In my just-posted Pig review I asked if HE Patreon subscribers recall a recent (7.27) riff about “how the most interesting films focus on invisible things.” For elaboration’s sake, I’m going to violate the Patreon sanctity and re-post part of that article:
“Most of us are attuned only to life’s tangibles — food, shelter, warmth, money, clothing, pets, guns, cars, shoes, homes, furniture, trees, hills, mountains, oceans, swimming pools, sailboats. Things we can see, touch, smell, eat, wear, boast about and dive into.
“But others, fortunately, are also mindful and in some cases stirred or motivated by invisible things — thoughts, feelings, spirits, ghosts, dreams, intuitions, morality, melancholy, premonitions, memories.
“Any filmmaker can focus on the tangibles. Most of them do, in fact. Movies that are strictly about tangibles are ‘mulch’ movies, a term that I defined earlier this month. Mulch is the source of our shared Hollywood ennui…the muck at the bottom of the dried-up lake…the disease that keeps on infecting…the gas that fills the room.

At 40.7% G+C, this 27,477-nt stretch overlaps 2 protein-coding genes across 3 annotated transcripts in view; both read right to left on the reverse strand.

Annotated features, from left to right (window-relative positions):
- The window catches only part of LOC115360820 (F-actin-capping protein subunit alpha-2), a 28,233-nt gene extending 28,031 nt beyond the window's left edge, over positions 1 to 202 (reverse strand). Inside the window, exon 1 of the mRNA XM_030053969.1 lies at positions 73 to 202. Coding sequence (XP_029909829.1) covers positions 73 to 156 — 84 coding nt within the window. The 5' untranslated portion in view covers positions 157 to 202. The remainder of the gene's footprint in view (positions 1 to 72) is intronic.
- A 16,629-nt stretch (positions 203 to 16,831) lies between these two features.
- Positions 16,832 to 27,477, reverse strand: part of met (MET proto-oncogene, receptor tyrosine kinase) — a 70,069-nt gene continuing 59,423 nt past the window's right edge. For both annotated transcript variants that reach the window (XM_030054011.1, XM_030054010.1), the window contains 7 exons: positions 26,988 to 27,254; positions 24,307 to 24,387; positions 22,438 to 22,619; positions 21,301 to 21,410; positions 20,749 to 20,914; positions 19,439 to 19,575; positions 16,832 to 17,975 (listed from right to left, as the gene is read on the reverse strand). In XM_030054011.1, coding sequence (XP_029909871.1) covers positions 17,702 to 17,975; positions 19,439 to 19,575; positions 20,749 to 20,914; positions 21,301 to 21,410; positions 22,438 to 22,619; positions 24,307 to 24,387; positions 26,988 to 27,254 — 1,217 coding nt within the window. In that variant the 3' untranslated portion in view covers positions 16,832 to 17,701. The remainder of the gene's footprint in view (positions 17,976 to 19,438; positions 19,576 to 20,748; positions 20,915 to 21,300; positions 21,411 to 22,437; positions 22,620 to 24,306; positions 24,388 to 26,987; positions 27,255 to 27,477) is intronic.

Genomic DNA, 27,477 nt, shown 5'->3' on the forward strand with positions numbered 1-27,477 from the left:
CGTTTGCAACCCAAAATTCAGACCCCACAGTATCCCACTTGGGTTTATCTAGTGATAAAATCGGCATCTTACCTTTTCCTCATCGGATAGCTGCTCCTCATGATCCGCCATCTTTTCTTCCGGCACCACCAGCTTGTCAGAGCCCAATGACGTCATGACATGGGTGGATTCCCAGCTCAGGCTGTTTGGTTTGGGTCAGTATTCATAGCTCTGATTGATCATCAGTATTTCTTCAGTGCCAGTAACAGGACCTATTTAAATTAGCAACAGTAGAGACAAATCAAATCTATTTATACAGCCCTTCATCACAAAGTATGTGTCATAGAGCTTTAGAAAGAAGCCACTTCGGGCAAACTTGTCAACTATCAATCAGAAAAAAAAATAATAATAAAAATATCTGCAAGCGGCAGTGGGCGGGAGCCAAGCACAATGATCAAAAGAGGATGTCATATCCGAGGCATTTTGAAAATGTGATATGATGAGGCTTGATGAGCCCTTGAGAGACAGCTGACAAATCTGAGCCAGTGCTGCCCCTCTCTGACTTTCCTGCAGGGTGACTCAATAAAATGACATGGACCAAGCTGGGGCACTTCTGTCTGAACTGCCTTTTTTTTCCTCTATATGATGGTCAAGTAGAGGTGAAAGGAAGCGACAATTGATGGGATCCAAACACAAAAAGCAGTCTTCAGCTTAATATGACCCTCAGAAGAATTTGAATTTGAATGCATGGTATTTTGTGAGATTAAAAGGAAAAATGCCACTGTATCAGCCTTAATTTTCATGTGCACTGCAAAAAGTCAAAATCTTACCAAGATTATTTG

“Except for a smattering of elite, award-season stand-alones (or festival movies) and select forthcoming streamers like HBO’s Scenes From A Marriage (Bergman remake), Hollywood makes almost nothing but mulch these days. The streaming + re-emerging feature realm is flooded with mulch…empty, inane, meaningless, spirit-less, jizz-whiz “content” crapola that nobody wants to see or cares about, but they’re made anyway because the zone-outs and knuckle-draggers need stuff to watch.
“But only serious directors are able to convey or dramatize the presence of invisible things. The finest films are actually concerned with a mixture of tangible things, which is natural and inevitable in any corner of life, but are driven by the invisibles.”